But this is not an Israeli (or even more broadly, Middle Eastern) cookbook — though the basic story is familiar among Israeli chefs: “I am a product of this place,” Shaya writes in the book’s preface, “with my Israeli-Bulgarian mother and my Romanian-Israeli father. And my food reflects the weaving together of all these culinary strands, along with those of my own migrations to the American South and to Italy.”
The food, like the author, is a hybrid. “The recipes of this cookbook reflect both this range — hummus to bolognese, kugel to za’atar dusted fried chicken — and the core of my Israeli cultural identity,” Shaya writes.
A recipe for roasted cauliflower, a popular dish he created for Domenica, is a prime example of the chef’s approach. Before opening the Israeli restaurant, Shaya found himself sneaking Israeli elements into the dishes at Domenica. “With a little camouflage,” he writes, “no one would know it was Israeli food masquerading as Italian food.”
While traveling in Tel Aviv, Shaya ate at a restaurant called North Abraxas, where they roasted whole heads of cauliflower in a wood-burning oven. “I could totally do a dish like this,” he said he thought to himself. He wanted to add a dipping sauce like labneh, the thick Israeli yogurt, but decided that goat cheese would make the cauliflower feel more Italian. “Then I talked with a local goat farmer in Louisiana and realized he made a goat feta cheese,” Shaya writes. “It felt like worlds colliding.”
The cauliflower with whipped goat feta was a huge hit at Domenica.
Other recipes in the book, include za’atar fried chicken and za’atar “toad in the hole,” take American classics and infuse them with Israeli flavor.
“How do you take something you already love and add something to it that makes it unique to your story?” Shaya asked. “You’re not inventing anything, you’re just elaborating on things that people find familiar and love and presenting them in a way that’s unique to who you are. Most of the recipes in the book are tied back to that philosophy.”
In February, Shaya’s new company announced that it would be opening two new restaurants this spring: Saba (which means grandfather in Hebrew) in New Orleans and Safta (grandmother) in Denver. Saba, according to a statement from Pomegranate, will “pay homage to the culinary landscape of Israel.” Like Shaya, it will “source seafood, meats and produce from local farms and nearby waters around New Orleans.”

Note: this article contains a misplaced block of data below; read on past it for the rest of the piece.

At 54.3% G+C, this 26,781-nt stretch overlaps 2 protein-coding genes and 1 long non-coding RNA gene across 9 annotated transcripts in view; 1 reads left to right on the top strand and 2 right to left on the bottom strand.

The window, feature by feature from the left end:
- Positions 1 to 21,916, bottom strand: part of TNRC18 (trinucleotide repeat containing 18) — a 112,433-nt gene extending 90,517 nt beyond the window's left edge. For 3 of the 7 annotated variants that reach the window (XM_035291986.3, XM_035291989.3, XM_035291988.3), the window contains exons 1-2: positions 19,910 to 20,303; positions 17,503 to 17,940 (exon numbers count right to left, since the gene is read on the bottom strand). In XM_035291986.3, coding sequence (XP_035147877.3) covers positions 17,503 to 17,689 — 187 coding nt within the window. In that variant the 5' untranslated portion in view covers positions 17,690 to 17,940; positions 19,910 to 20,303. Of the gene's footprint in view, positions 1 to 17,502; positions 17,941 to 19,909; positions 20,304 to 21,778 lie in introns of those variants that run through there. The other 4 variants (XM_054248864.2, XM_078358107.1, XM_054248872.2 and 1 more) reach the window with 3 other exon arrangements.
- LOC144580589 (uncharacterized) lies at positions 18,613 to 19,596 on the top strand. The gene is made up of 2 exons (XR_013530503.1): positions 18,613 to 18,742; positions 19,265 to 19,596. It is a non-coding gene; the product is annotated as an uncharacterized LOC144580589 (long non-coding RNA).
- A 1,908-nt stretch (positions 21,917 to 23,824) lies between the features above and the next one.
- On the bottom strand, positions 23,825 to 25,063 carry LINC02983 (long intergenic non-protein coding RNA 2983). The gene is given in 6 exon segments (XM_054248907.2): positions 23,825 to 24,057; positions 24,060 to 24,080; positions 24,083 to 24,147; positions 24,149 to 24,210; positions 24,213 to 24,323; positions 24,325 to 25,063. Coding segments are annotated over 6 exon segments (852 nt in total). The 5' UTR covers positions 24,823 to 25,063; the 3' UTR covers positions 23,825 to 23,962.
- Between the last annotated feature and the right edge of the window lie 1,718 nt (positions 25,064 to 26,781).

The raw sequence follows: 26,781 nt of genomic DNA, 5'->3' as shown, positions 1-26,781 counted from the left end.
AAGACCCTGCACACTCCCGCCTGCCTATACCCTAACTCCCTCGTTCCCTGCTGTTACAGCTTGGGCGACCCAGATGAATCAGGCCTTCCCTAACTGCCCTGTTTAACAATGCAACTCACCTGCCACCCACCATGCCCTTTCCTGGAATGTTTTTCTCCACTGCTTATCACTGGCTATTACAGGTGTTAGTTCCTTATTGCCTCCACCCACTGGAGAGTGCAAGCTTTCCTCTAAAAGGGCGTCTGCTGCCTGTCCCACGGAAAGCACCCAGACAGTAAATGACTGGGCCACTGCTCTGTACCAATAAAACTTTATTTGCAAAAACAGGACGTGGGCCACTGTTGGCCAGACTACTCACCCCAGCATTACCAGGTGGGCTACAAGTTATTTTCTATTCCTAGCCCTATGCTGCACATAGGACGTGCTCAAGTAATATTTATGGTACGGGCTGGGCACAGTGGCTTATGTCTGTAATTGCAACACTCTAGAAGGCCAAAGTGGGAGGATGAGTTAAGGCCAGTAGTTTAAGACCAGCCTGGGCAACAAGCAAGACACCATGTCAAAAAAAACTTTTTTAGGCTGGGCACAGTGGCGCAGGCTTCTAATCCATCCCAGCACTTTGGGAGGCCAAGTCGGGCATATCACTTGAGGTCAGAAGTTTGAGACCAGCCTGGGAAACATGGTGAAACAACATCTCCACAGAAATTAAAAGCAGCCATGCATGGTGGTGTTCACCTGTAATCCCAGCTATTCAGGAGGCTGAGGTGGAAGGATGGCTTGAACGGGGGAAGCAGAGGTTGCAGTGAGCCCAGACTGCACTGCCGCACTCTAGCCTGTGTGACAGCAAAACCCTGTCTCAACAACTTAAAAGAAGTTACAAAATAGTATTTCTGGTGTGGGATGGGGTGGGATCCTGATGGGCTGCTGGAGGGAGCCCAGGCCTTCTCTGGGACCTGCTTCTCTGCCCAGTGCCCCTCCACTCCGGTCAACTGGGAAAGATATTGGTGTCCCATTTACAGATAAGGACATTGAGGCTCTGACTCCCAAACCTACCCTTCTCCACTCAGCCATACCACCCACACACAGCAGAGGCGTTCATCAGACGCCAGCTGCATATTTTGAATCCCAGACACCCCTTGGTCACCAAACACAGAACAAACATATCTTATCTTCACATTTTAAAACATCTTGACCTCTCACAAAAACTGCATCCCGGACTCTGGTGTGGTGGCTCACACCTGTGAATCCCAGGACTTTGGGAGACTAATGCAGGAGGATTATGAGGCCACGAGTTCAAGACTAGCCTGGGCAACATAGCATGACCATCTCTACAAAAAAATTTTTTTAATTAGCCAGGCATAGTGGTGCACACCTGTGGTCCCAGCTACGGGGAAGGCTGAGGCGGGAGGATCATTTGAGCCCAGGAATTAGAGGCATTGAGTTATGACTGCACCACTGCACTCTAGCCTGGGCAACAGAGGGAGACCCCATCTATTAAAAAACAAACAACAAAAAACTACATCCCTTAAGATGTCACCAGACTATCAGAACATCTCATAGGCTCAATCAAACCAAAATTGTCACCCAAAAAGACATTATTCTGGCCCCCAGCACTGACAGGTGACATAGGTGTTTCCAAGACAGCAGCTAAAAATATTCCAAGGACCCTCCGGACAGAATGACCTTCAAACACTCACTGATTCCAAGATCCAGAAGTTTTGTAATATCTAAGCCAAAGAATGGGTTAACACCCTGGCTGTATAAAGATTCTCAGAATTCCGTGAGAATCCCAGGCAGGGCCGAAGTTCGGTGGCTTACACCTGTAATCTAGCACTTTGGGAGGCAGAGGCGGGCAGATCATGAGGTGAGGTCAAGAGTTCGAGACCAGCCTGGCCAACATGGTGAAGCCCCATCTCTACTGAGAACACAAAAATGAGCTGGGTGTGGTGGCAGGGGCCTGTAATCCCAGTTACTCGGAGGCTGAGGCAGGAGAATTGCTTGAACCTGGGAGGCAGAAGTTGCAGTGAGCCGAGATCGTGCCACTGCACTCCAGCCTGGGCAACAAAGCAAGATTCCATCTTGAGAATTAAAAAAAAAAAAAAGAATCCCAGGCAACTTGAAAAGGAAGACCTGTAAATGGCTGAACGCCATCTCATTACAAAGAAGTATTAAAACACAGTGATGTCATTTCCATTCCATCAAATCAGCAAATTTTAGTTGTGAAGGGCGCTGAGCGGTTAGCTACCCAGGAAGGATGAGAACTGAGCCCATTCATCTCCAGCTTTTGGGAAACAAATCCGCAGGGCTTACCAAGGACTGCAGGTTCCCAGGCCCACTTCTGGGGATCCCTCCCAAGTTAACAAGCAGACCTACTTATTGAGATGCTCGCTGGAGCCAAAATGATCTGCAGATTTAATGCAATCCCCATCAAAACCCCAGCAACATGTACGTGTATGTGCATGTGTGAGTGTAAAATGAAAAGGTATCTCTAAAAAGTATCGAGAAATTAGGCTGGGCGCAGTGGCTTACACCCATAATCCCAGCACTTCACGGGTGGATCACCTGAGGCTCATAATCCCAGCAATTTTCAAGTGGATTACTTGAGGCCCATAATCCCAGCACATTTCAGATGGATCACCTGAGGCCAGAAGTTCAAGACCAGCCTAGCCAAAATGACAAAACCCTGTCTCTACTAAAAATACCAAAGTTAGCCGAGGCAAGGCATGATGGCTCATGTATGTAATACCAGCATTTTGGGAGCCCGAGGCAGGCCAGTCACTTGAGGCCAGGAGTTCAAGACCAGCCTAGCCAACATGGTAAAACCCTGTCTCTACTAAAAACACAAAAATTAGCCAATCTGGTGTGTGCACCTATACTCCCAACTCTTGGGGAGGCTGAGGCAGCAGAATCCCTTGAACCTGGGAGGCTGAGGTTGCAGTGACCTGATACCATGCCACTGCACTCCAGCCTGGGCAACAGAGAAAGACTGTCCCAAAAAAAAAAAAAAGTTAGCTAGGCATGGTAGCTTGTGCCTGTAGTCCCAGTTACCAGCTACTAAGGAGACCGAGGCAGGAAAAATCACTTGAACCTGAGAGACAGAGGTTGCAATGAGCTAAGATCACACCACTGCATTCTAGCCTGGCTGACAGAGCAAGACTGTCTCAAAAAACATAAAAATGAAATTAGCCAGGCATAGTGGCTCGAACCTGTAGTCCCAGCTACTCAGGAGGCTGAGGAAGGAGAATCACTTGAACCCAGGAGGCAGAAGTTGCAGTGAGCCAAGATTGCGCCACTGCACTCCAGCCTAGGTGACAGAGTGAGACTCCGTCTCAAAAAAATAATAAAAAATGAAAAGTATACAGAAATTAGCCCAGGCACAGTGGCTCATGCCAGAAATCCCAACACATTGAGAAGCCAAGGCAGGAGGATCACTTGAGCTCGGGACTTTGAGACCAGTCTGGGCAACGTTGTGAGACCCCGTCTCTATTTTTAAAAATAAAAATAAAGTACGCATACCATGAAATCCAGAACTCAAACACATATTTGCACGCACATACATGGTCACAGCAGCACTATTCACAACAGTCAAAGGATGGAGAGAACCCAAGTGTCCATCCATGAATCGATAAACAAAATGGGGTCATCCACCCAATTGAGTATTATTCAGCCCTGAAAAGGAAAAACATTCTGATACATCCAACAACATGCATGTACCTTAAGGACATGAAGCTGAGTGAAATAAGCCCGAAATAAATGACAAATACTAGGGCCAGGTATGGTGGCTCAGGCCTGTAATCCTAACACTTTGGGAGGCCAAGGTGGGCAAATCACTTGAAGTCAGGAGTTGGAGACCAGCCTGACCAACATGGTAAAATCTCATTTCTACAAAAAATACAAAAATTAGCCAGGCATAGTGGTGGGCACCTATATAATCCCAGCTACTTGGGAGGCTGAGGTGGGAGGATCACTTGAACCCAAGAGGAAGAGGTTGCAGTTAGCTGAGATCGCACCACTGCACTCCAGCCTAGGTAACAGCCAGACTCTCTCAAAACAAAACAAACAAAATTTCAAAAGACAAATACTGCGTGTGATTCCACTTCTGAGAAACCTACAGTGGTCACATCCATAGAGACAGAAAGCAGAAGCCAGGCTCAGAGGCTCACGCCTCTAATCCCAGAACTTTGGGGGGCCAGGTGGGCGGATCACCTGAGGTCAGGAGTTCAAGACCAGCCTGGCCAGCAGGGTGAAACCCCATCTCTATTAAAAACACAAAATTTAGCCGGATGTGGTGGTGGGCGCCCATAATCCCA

What is Israeli food if not an amalgam of tastes and techniques and traditions from a variety of places and cultures?
“Israel didn’t invent hummus and pita bread,” Shaya said. “I have them in the book because I’m an Israeli and that is my story. I’m not claiming those recipes, I’m putting it into the context of my own life. If there’s one thing people can agree on it’s tasty food. If we can find any bridge for communication and for peace, that should be the no brainer one.”
A worthwhile — if vaguely ironic — sentiment as Shaya goes about the business of opening an Israeli restaurant in New Orleans to compete with the one that already bears his name.
Liza Schoenfein is the Forward’s senior food writer. Follow her on Instagram @LifeDeath Dinner
‘How do you take something you already love and add something that makes it unique?’
HIS ODYSSEY: Shaya’s new cookbook is the story of the author’s journey from at-risk, undisciplined, immigrant child to the heights of culinary acclaim.
AN AMALGAM OF
TASTES: From left: tabouleh and roasted cauliflower with feta.
SHAYA: AN ODYSSEY OF FOOD, MY JOURNEY BACK TO ISRAEL By Alon Shaya With Tina Antolini Alfred A. Knopf, 440 pages $35